|A real thing, coming this Easter.|
Some time back, I read this article about the rise of witchcraft. Two sets of numbers stuck out to me in it. The first is that the number of Wiccans has grown from about 8,000 to 340,000 in the U.S. from 1990-2008. The second is that it currently looks like there are about 1.5 million Americans "identify as Pagan or Wicca," a higher number that mainline Presbyterianism (1.4 million).
I read it, and thought it interesting, but didn't really connect the dots until I read this article about the first "Christian Witches Convention," set for April 2019 in Salem, MA.
Let's just say this right now: there is no such thing as a "Christian Witch."
You might be a Christian who has fallen into witchcraft, or been lured into it by peers or culture, but if you stay there, you no longer be a follower of Christ. It is sin, and just as with all other sin there is a call to reject it and repent. Falling into sin doesn't condemn a follower of Christ automatically, but choosing to stay there and not fight against it will.
I could go through each and every Scripture that warns against it, but in the interest of space and time I will simply list several of them: Deut. 18:10-14; I Chr. 10:13; 2 Chr. 33:6; I Sam. 15:23; Acts 8:9-13; Acts 19:17-20; Gal. 5:19-20, and more.
Notice: the warnings appear in both the Old and New Testaments. It had no place with God's people in the past, and it has no place with God's people today. To live as a witch is to live in sin, Scripture leaves no room for it.
To get on with the main point however, we need to deal with what these people are teaching, namely that Jesus was a sorcerer, the Bible is a grimoire, and the Christianity and Witchcraft are compatible. I hope that last statement has been adequately answered above.
First, to imply that Jesus was a sorcerer is, simply put, blasphemy. To be a sorcerer Jesus would have to break Old Testament law, which would be sin, which would mean He could not die a perfect sacrifice for sin. It is a straight line from one to the other. Furthermore, to claim Jesus as a sorcerer because of His miracles is a fallacy. They broke the laws of nature in order to prove He was the Son of God. The miracles Jesus performed went far beyond what any of the prophets and people God used in the Old Testament did, as a proof of who He was. If you are going to live in agreement with the statement "Jesus was a sorcerer," you are living in blasphemy.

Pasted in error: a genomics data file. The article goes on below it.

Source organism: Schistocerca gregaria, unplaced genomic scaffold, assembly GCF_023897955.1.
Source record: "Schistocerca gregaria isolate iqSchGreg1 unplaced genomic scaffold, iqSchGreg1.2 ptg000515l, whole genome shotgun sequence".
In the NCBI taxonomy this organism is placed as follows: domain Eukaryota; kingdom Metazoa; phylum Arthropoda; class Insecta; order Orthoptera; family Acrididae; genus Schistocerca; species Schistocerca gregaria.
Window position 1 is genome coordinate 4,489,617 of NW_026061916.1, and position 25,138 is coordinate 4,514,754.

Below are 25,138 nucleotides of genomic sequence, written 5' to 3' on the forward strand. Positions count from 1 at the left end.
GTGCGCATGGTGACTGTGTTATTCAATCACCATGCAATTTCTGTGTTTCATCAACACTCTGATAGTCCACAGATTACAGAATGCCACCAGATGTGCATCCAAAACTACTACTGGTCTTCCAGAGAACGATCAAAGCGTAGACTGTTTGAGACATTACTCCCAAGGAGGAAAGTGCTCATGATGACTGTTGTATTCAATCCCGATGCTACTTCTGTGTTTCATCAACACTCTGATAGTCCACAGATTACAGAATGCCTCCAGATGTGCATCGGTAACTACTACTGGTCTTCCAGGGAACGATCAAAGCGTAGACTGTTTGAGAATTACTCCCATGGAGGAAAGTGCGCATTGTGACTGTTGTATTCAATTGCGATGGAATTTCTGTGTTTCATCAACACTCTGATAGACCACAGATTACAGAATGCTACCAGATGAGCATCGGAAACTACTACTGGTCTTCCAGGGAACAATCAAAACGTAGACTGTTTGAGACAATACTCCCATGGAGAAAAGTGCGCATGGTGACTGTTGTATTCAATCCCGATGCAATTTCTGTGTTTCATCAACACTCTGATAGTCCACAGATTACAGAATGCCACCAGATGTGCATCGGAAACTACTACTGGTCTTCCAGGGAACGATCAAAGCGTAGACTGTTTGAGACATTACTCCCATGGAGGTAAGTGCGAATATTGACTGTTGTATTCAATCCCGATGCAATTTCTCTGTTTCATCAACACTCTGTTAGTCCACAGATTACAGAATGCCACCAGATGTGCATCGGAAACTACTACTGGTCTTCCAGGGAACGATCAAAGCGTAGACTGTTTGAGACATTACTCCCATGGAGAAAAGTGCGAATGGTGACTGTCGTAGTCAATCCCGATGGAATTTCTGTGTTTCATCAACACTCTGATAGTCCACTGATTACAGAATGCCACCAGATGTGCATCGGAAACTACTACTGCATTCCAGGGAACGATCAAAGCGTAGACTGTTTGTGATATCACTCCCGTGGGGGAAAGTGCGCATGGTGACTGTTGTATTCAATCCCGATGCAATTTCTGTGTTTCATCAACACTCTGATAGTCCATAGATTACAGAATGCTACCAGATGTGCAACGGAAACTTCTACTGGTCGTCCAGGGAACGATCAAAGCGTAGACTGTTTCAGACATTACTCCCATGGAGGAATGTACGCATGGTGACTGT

Second, to say the Bible is a grimoire is ludicrous on its face. The Bible is a book of history that shows the path God has taken in order to bring all peoples to Himself. It is the history of the world and the church, and it is the Word of God to bring salvation to all men. To relegate it to the place of a book of magic is to take it from the highest place to the lowest. It is to steal from it its position as God's Word to save all mankind and turn it into a trinket for our own personal aggrandizement, power, and glory.
If you do happen to watch the video at the end of the article about the convention, I encourage you to notice the large number of red flags throughout it. The constant use of "oh my God," the theme of the witches ball (American Horror Story: Apocalypse), her desire to see someone attend dressed as Michael Langdon, literally the spawn of Satan in the show ("however, I like him" she says), or his "witchy mother," who was a "servant of Satan", as she states.
This is something to watch out for in our churches today. Wicca is one of the fastest growing (if not the fastest growing) religion in the United States, and it is likely to only accelerate. It is a perfect match for our postmodern culture, and we need to be prepared for it. Do not take this lightly. It is real and it is growing. Teach yourself and others to stand firm in Christ alone, so we do not fall into the mindset of saying something "isn't a big deal," or that it "won't affect me." Those are traps of the the most dangerous kind. We must know what it means to stand in Christ, or we will find ourselves standing in anything but Him.